Disallow does not guarantee that a page will not appear in results: Google may still decide, based on external information such as incoming links, that it is relevant. If you wish to explicitly block a page from being indexed, you should instead use the
noindex robots Meta tag or X-Robots-Tag HTTP header. In this case, you should not disallow the page in robots.txt, because the page must be crawled in order for the tag to be seen and obeyed.
How long will it take for changes in my robots.txt file to affect my search results?
First, the cache of the robots.txt file must be refreshed (we generally cache the contents for up to one day). Even after finding the change, crawling and indexing is a complicated process that can sometimes take quite some time for individual URLs, so it’s impossible to give an exact timeline. Also, keep in mind that even if your robots.txt file is disallowing access to a URL, that URL may remain visible in search results despite that fact that we can’t crawl it. If you wish to expedite removal of the pages you’ve blocked from Google, please submit a removal request via Google Search Console.
How do I specify AJAX-crawling URLs in the robots.txt file?
You must use the crawled URLs when specifying URLs that use the AJAX-crawling proposal.
How can I temporarily suspend all crawling of my website?
You can temporarily suspend all crawling by returning a HTTP result code of 503 for all URLs, including the robots.txt file. The robots.txt file will be retried periodically until it can be accessed again. We do not recommend changing your robots.txt file to disallow crawling.
My server is not case-sensitive. How can I disallow crawling of some folders completely?
Directives in the robots.txt file are case-sensitive. In this case, it is recommended to make sure that only one version of the URL is indexed using canonicalization methods. Doing this allows you to simplify your robots.txt file. Should this not be possible, we recommended that you list the common combinations of the folder name, or to shorten it as much as possible, using only the first few characters instead of the full name. For instance, instead of listing all upper and lower-case permutations of “/MyPrivateFolder”, you could list the permutations of “/MyP” (if you are certain that no other, crawlable URLs exist with those first characters). Alternately, it may make sense to use a robots Meta tag or X-Robots-Tag HTTP header instead, if crawling is not an issue.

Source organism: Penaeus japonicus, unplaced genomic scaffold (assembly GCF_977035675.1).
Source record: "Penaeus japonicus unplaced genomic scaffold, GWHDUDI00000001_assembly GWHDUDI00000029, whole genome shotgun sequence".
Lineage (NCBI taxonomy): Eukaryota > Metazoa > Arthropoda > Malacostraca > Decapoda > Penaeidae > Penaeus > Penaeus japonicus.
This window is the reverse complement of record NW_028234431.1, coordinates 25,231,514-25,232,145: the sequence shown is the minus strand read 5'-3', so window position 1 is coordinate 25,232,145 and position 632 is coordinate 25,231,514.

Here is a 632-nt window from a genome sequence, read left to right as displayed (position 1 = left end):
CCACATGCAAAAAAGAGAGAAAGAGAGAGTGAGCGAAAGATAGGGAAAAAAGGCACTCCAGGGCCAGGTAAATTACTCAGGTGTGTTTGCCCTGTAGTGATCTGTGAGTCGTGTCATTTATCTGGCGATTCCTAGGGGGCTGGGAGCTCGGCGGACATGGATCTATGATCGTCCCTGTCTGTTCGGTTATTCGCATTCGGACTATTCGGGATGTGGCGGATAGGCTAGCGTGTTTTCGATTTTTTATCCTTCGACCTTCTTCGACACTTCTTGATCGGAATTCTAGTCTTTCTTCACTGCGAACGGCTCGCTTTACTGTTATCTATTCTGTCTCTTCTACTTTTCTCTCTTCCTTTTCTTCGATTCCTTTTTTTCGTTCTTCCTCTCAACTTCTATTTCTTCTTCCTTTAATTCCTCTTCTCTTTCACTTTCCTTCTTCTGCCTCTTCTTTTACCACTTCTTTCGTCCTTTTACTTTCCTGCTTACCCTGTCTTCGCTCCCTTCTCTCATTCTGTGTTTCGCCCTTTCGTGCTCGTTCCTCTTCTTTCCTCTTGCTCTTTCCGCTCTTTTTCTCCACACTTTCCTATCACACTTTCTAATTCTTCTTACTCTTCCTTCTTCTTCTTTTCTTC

I return 403 “Forbidden” for all URLs, including the robots.txt file. Why is the site still being crawled?
The HTTP result code 403—as all other 4xx HTTP result codes—is seen as a sign that the robots.txt file does not exist. Because of this, crawlers will generally assume that they can crawl all URLs of the website. In order to block crawling of the website, the robots.txt must be returned normally (with a 200 “OK” HTTP result code) with an appropriate “disallow” in it.
Robots Meta tag questions
Is the robots Meta tag a replacement for the robots.txt file?
No. The robots.txt file controls which pages are accessed. The robots Meta tag controls whether a page is indexed, but to see this tag the page needs to be crawled. If crawling a page is problematic (for example, if the page causes a high load on the server), you should use the robots.txt file. If it is only a matter of whether or not a page is shown in search results, you can use the robots Meta tag.
Can the robots Meta tag be used to block a part of a page from being indexed?
No, the robots Meta tag is a page-level setting.
Can I use the robots Meta tag outside of a
No, the robots Meta tag currently needs to be in the
<head> section of a page.
Does the robots Meta tag disallow crawling?
No. Even if the robots Meta tag currently says
noindex, we’ll need to recrawl that URL occasionally to check if the Meta tag has changed.
How does the
nofollow robots Meta tag compare to the
rel="nofollow" link attribute?
nofollow robots Meta tag applies to all links on a page. The
rel="nofollow" link attribute only applies to specific links on a page. For more information on the
rel="nofollow" link attribute, please see our Help Center articles on user-generated spam and the rel=”nofollow”.
X-Robots-Tag HTTP header questions
How can I check the X-Robots-Tag for a URL?
A simple way to view the server headers is to use a web-based server header checker or to use the “Fetch as Googlebot” feature in Google Search Console.